It's quoted from a report by Bjarne:
Encapsulation – the ability to provide guarantees that an abstraction is used only according to its specification – is crucial to defend abstractions against corruption.
Can someone explain this?
Let's say you have a class with public methods that you must use to perform some action. The specification of the class say that, in order to do this action, you must configure the class in a specific way (call this method, set this property, etc).
The problem with situations like this is that it might not be clear what needs to happen or in what order. So the API for the class is hard to use and confusing for the majority of developers.
With encapsulation, you can "encapsulate" not just the class but the algorithms to use it within a second class. This second class sets up the original one, configures it, and manages its lifetime. It allows you to access the API without needing to know how to use it correctly, as the encapsulating class takes care of that. This is sometimes called the Facade pattern.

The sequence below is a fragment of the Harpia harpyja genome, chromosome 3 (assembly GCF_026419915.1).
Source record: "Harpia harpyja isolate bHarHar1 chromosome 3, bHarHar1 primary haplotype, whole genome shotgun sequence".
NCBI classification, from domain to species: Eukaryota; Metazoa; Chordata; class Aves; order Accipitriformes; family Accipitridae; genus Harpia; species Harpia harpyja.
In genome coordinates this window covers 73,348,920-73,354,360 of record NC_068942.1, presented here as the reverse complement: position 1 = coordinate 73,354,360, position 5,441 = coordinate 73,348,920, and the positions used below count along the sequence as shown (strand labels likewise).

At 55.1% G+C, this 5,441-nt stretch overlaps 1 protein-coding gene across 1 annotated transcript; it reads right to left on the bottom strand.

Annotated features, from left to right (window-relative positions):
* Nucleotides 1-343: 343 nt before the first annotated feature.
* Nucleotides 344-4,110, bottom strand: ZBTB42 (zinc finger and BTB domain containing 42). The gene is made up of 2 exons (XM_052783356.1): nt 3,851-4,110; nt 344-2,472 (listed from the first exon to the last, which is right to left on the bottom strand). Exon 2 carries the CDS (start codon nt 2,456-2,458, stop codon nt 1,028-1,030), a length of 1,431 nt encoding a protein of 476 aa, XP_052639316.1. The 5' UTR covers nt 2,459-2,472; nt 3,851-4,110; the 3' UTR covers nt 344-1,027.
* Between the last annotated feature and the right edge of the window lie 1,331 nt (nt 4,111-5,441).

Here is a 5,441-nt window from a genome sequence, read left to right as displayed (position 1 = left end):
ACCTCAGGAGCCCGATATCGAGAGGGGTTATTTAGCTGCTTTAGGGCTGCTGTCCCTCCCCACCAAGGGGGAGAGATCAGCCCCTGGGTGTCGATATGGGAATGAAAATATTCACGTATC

Your quote also says "is crucial to defend abstractions against corruption." What this means is that when you abstract some process into a class, different implementations of that process should not require the abstraction to be handled differently.
For example, you might have two implementations of a report writer class. You should be able to treat each of them exactly the same without ever knowing how they are implemented (the meaning of abstraction). However, if one cannot be run in a multithreaded apartment state (MTA), you have to "know", before you use it, that it is time to transition to an STA thread. This magical "knowing" is required by the implementation of the class. This is a "leaky abstraction."
With encapsulation, you could prevent this "leak" by, within the encapsulating class, making the transition to an STA thread within the encapsulation, preventing the abstraction from leaking details of its implementation.
It means that the object grant premission only to certain things it needs to expose, and deny you from using data it doen't want you to use.
The most classic example is properties: Yout fields will be private (or protected). If you would like to expose them for read or write, you'll add a getter\setter, accordingly.